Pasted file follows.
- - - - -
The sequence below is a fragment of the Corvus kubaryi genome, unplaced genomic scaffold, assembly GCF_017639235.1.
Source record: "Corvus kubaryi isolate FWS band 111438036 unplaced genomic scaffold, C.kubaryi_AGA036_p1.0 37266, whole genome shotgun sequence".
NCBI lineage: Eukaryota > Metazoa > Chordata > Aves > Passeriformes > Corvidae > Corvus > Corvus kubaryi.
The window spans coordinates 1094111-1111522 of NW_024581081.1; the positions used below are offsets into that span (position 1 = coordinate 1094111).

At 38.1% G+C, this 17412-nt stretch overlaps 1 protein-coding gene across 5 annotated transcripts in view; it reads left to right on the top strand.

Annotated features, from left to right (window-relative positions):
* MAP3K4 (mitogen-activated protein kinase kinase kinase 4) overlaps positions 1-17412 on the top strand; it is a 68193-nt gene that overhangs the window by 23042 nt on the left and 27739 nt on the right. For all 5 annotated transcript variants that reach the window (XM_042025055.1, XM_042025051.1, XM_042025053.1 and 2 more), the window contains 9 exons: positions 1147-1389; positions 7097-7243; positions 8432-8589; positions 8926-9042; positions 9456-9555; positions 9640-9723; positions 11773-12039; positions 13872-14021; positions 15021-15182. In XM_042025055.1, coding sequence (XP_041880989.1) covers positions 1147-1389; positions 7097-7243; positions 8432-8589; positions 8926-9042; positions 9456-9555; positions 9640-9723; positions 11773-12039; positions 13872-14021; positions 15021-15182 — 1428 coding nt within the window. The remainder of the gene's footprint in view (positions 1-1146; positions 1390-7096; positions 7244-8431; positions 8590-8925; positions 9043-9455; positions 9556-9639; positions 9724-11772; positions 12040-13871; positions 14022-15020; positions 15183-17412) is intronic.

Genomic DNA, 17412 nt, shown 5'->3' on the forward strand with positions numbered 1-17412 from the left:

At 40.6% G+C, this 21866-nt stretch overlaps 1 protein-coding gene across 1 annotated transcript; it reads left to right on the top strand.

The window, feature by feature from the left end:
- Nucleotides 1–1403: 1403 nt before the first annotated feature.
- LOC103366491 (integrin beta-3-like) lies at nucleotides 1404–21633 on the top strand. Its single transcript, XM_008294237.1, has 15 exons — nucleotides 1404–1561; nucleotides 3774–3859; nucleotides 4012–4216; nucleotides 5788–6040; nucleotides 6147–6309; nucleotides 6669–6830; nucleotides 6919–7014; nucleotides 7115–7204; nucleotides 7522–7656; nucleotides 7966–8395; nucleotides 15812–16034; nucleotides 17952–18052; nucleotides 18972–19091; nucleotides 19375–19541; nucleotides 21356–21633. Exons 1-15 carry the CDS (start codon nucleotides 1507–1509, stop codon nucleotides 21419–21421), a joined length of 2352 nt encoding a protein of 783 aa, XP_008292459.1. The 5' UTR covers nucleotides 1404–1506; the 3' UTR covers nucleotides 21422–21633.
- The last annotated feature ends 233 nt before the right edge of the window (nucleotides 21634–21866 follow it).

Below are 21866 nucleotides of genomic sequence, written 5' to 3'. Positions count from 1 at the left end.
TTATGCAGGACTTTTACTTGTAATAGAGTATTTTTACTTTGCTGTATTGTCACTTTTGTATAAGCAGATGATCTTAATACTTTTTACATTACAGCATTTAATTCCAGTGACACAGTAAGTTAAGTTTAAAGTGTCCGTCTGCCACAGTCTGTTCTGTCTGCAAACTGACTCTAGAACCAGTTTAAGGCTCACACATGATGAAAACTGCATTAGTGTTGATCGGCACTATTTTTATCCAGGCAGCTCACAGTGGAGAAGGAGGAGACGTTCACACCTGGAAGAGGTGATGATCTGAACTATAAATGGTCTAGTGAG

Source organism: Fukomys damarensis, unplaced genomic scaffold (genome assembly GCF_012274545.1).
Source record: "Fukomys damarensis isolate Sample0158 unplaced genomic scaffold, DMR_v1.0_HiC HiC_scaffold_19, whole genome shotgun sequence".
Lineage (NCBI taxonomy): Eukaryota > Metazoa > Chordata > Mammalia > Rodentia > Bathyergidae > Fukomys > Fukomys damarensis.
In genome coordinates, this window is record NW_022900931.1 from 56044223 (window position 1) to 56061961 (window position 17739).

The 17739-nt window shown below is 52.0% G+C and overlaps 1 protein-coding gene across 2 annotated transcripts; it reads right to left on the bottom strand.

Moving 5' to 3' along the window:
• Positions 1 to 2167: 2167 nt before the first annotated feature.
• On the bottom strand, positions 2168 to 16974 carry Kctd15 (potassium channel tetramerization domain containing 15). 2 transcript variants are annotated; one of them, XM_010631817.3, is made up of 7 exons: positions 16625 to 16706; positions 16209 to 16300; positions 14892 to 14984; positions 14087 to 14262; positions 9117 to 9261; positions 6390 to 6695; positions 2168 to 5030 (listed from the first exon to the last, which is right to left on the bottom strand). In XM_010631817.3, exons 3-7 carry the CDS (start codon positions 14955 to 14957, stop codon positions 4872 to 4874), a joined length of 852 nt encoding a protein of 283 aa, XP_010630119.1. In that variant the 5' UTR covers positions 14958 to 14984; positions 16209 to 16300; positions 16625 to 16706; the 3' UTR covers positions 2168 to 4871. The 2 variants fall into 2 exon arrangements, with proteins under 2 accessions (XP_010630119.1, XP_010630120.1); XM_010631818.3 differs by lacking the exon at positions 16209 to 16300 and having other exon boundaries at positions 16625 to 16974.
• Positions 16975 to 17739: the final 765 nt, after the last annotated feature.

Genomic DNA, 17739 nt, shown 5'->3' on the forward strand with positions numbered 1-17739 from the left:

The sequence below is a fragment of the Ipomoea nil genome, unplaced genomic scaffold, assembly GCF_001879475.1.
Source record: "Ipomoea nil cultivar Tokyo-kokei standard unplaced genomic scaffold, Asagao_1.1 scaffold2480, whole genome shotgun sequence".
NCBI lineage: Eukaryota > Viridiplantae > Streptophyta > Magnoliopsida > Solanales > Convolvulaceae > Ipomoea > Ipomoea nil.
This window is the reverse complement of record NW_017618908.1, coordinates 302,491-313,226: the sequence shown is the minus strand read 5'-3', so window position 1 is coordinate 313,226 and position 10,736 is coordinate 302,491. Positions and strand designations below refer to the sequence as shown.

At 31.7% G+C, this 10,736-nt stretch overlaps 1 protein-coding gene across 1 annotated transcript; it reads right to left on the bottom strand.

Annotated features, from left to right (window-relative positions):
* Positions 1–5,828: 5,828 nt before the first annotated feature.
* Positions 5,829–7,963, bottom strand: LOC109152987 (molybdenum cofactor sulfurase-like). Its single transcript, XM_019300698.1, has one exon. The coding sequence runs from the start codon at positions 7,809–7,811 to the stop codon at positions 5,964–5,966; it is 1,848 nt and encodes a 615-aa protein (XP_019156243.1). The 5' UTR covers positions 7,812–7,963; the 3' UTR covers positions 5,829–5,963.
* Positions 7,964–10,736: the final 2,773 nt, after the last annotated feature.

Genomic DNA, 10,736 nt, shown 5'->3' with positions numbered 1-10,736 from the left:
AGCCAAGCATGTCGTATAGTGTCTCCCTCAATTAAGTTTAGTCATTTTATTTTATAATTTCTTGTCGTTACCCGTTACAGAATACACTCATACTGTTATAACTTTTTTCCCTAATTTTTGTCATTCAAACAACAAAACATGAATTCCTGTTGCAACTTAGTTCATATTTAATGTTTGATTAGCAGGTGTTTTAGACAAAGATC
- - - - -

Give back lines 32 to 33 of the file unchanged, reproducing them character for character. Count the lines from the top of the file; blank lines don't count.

* Positions 1–5,828: 5,828 nt before the first annotated feature.
* Positions 5,829–7,963, bottom strand: LOC109152987 (molybdenum cofactor sulfurase-like). Its single transcript, XM_019300698.1, has one exon. The coding sequence runs from the start codon at positions 7,809–7,811 to the stop codon at positions 5,964–5,966; it is 1,848 nt and encodes a 615-aa protein (XP_019156243.1). The 5' UTR covers positions 7,812–7,963; the 3' UTR covers positions 5,829–5,963.